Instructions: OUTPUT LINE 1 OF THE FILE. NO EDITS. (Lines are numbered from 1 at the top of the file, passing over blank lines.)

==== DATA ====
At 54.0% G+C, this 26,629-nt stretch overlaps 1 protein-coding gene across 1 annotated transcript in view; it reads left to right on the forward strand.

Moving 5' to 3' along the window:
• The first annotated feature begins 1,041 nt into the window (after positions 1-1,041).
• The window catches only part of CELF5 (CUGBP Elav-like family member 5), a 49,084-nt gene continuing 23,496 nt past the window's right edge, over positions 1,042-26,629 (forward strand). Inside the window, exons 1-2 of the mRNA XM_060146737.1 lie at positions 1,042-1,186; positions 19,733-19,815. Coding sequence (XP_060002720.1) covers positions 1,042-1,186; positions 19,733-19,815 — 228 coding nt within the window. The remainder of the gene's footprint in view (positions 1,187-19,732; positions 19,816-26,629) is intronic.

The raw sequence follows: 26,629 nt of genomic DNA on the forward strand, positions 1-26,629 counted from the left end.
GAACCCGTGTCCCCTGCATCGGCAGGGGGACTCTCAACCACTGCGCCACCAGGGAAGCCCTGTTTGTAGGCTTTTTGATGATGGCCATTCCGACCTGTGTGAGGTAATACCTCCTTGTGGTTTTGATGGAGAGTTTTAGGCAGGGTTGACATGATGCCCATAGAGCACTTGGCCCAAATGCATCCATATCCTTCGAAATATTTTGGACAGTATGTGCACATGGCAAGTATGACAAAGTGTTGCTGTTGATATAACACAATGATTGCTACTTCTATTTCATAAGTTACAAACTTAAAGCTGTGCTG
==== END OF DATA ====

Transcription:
At 54.0% G+C, this 26,629-nt stretch overlaps 1 protein-coding gene across 1 annotated transcript in view; it reads left to right on the forward strand.